First Mennonite Church
December 2, 2018
Advent: A Seedling of Hope
Text: Isaiah 11:1-10
Have you heard about “Seasonal Affective Disorder?” This is the official name given to the condition of the change in mood or spirit affecting people due to the shortening daylight time in December and January. For many people, winter is a stressful time of the year. For some, leaving home when it is still dark and returning home when it’s dark again, increase their anxiety and fear levels. Some others have a hard time sleeping well at night and have difficulty focusing well during the day. Some are easy to get irritated or go through periods of unexplained mood changes. For many, the rain or cold only exacerbates their aches and pains.
I do not know if it happens to you, but to me it seems as if the transition from longer daylight time days to shorter daylight time days happens so fast. At home we usually eat dinner when the girls come back from school—around 5:30 P.M. Just some weeks ago, we ate dinner while the sun was up in the sky. These days, it is already dark when we arrive home at 5:15 P.M.
Seasonal Affective Disorder, we all suffer from it in some form or some time. Who can be optimistic when there is darkness of some kind? Who can keep hope when the ground is bone-dry and everything around scorched by the sun? Who can hope when all that is left of a beautiful and vibrant tree is a decaying stump?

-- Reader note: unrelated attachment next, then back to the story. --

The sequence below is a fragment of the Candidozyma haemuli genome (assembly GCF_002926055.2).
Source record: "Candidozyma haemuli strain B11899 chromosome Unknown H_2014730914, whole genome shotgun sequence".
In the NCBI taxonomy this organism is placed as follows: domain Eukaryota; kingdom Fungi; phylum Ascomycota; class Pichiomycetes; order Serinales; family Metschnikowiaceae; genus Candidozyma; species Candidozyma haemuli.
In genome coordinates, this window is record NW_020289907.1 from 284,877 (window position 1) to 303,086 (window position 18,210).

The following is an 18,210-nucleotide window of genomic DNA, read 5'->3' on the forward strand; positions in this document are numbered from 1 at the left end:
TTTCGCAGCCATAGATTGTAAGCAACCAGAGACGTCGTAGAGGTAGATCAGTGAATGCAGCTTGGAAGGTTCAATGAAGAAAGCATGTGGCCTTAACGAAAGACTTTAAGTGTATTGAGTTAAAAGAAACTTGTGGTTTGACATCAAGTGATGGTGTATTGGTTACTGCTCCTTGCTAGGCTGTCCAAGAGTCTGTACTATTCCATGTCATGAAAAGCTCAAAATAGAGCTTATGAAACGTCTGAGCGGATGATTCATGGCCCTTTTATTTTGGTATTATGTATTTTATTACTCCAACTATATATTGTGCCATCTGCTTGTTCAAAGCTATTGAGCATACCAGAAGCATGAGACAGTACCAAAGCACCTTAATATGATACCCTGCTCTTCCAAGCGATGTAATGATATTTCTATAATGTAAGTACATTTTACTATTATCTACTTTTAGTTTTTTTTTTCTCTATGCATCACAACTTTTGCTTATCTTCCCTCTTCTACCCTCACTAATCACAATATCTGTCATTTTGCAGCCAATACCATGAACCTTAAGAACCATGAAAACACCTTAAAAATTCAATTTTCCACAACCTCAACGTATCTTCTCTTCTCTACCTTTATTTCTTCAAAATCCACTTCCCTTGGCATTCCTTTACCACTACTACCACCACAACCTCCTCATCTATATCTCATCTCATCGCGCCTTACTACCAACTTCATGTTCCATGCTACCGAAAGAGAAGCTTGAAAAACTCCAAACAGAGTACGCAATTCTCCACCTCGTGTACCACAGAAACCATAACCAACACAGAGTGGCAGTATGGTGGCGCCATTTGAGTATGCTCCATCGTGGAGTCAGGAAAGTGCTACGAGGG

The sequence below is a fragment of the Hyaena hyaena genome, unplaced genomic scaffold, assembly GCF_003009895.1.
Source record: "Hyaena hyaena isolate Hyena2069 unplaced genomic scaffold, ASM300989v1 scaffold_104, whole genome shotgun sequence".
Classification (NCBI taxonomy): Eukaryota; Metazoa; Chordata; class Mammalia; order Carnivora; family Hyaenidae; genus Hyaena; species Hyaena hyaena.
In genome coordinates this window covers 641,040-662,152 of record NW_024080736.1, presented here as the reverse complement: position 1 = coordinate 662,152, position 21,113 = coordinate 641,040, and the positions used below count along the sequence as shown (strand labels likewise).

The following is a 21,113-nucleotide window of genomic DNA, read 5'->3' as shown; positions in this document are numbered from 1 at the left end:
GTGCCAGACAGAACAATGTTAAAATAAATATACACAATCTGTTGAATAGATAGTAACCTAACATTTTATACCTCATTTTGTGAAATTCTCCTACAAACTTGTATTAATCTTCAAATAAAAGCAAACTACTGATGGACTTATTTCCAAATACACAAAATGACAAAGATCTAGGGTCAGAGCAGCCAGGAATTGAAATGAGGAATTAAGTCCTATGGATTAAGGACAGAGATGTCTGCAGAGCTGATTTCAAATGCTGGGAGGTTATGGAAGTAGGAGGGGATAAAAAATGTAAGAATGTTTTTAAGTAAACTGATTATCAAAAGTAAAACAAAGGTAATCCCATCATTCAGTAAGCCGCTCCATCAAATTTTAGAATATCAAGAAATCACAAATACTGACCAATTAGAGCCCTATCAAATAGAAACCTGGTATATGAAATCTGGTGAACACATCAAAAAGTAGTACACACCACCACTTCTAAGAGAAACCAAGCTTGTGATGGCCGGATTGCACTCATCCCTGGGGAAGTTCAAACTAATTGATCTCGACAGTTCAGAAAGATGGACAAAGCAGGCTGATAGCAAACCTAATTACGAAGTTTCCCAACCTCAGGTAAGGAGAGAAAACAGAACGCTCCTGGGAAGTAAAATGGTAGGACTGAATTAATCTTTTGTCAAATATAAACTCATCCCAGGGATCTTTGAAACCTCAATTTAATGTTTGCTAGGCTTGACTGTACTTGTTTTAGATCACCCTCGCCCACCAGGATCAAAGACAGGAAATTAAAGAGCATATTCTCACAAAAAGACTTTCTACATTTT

A decaying stump was all that was left to Israel. During Israel’s time in exile and even after it returned to its homeland, waste and devastation were all around. The great kingdom under David, Solomon and the other kings was only a thing of a distant memory. A dark cloud of hopelessness hung over the whole land. But then, a word from God came. It was a word of hope, a word announcing renewal, a sort of resurrection. There was a seedling of hope. It was a defiant shoot, breaking through the hard-rock soil out of a dead, decaying stump. The shoot, although fragile and small, its power did not wholly depend on the ground from which it was coming. God’s Spirit would alight on it. Wisdom and understanding would enlighten it as it grew to achieve its purpose. And in return, the fear of the Lord would be its guide.
Obvious in this imagery is that Isaiah was not speaking of a literal shoot or sprout. Isaiah was speaking about someone who God would raise from the debris and crumbling ruins of Israel’s heritage. But unlike the great king David who was a murderer, a liar, and an adulterer, this new king will would do justice, especially to the poor and weak. This new King would not abuse of his power as did David who illicitly took Bathsheba and had her husband Uriah killed in order to cover up his adultery. This new King would wear justice and faithfulness as a belt around his loins. And unlike Solomon, who although he was wise as none other before him, this new King Child would be endowed with wisdom and understanding of the Lord. The spirit of counsel and might would rest upon him and the fear of the Lord would dwell in him.